Julius Schnorr von Carolsfeld | Wikimedia Commons

12 Pentecost, August 12

2 Sam. 18:5-9, 15, 31-33 or 1 Kings 19:4-8
Ps. 130 or Ps. 34:1-8Eph. 4:25-5:2John 6:35, 41-51

Trying to reclaim Jerusalem, David was in locked battle against the armies of his son Absalom, whose life he hoped to spare. “The king ordered Joab and Abishae and Ittae, saying, ‘Deal gently for my sake with the young man Absalom’” (2 Sam. 18:5). The bitter end is already known. Preemptive mercy in the midst of slaughter is an impossible hope. “Absalom was riding on his mule, and the mule went under the thick branches of a great oak. His head caught fast in the oak, and he was left hanging between heaven and earth, when the mule that was under him went on” (2 Sam. 18:9). It was war, so “ten young men, Joab’s armor-bearers, surrounded Absalom and struck him, and killed him” (2 Sam. 18:15). While Absalom’s dead body hung in the forest of Ephraim, David continued to hope, and when hearing a report of the battle from the Cushite messenger, he asked the agonizing question, “Is it well with the young man Absalom?” (2 Sam. 18:32)

To the Cushite, the death of an enemy was an unqualified and absolute good. “May the enemies of my lord the king, and all who rise up to do you harm, be like that young man” (2 Sam. 18:32). But David, having lost his son, was like that young man, hung between heaven and earth in a thicket of stabbing wounds and bleeding grief. “The king was deeply moved, and went up to the chamber over the gate, and wept; and as he went, he said, “Oh my son Absalom, my son, my son Absalom! Would I had died instead of you, O Absalom, my son, my son!” (2 Sam. 18:33). The loss was agonizing. Those who know it firsthand know it as the absolute end of life as it has been. “For vast as the sea is your ruin; who can heal you?” (Lam. 2:13).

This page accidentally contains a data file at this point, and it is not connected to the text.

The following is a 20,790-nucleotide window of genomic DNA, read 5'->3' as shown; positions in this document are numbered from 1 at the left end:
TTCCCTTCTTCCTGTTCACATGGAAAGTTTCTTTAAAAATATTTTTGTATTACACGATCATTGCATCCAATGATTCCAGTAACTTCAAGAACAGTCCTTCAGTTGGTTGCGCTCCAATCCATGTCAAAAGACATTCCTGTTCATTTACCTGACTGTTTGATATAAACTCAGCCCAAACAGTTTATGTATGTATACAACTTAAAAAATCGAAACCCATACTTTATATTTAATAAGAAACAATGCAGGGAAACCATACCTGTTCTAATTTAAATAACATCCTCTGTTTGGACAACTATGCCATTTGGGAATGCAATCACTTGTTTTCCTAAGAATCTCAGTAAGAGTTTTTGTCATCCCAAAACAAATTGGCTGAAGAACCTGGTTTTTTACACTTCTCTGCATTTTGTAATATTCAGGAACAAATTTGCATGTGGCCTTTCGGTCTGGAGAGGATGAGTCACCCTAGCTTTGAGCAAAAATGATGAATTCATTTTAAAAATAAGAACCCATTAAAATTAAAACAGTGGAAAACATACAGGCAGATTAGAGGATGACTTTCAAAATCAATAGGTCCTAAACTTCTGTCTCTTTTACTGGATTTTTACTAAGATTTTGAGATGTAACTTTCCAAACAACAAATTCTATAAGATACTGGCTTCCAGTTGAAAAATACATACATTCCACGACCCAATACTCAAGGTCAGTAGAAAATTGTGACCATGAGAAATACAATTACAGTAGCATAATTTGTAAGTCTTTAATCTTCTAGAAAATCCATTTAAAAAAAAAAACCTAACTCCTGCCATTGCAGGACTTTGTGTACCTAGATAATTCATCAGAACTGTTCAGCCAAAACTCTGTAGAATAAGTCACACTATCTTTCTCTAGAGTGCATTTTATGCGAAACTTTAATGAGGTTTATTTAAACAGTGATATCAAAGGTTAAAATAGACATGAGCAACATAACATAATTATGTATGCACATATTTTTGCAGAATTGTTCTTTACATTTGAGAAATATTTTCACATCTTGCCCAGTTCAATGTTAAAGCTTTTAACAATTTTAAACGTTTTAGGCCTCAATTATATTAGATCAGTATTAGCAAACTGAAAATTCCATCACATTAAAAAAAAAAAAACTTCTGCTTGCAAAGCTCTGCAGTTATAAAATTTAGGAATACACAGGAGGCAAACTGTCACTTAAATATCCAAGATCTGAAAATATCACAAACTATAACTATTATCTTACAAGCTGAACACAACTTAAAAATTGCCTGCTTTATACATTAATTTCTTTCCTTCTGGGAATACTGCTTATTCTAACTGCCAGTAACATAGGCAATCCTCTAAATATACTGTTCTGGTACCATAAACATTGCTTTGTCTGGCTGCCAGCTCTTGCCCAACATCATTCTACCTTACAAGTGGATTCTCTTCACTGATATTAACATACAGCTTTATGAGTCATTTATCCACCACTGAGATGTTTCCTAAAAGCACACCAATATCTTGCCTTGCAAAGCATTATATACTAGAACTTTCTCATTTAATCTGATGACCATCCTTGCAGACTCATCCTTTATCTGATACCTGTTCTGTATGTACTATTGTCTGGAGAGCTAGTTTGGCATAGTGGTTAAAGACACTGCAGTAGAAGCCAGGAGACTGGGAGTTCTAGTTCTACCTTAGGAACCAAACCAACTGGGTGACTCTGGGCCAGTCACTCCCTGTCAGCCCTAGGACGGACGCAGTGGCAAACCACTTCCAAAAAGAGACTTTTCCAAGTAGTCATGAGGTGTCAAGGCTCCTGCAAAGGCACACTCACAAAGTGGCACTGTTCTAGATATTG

The only way out of the valley of the shadow of death is to stay in it, to walk through it, to let time and providence cut and make whole. “Out of the depths I cry to you, O Lord. Lord, hear my voice! Let your ears be attentive to the voice of my supplication!” (Ps. 130:1-2). “I wait for the Lord, my soul waits, and in his word I hope” (Ps. 130:5). David is “the poor soul who cried” (Ps. 34:6). His grief shows the sighs and groans that are the deep language of prayer (Rom. 8:26). Would that we all knew how to grieve as David did: openly, fully, in the delirium of loss and the confusion of all hope.

Go down to the depths where the cross of Christ is. Feel the dereliction of his crucified form suspended between heaven and earth. Feel hopelessness and confusion. Feel a lost and forlorn and lonely humanity. Feel yourself falling away. Who are you? What is a human life? What is the span of life? Is it worth it to be?

A person who has died in the sorrow of loss, who holds the death of a loved one as an end, will no longer see from a human perspective. Having died to the world and the world one had created, the only hope is resurrection. “This is the bread that comes down from heaven, so that one may eat of it and not die” (John 6:50). “I will raise that person on the last day” (John 6:44). Being raised and being called to the table of life-giving bread will mean so very much to a person who is already dead.

My son, my son, my dearly beloved son.

Look It Up
Read Psalm 130:1.

Think About It
Vows promised this sorrow.

Related Posts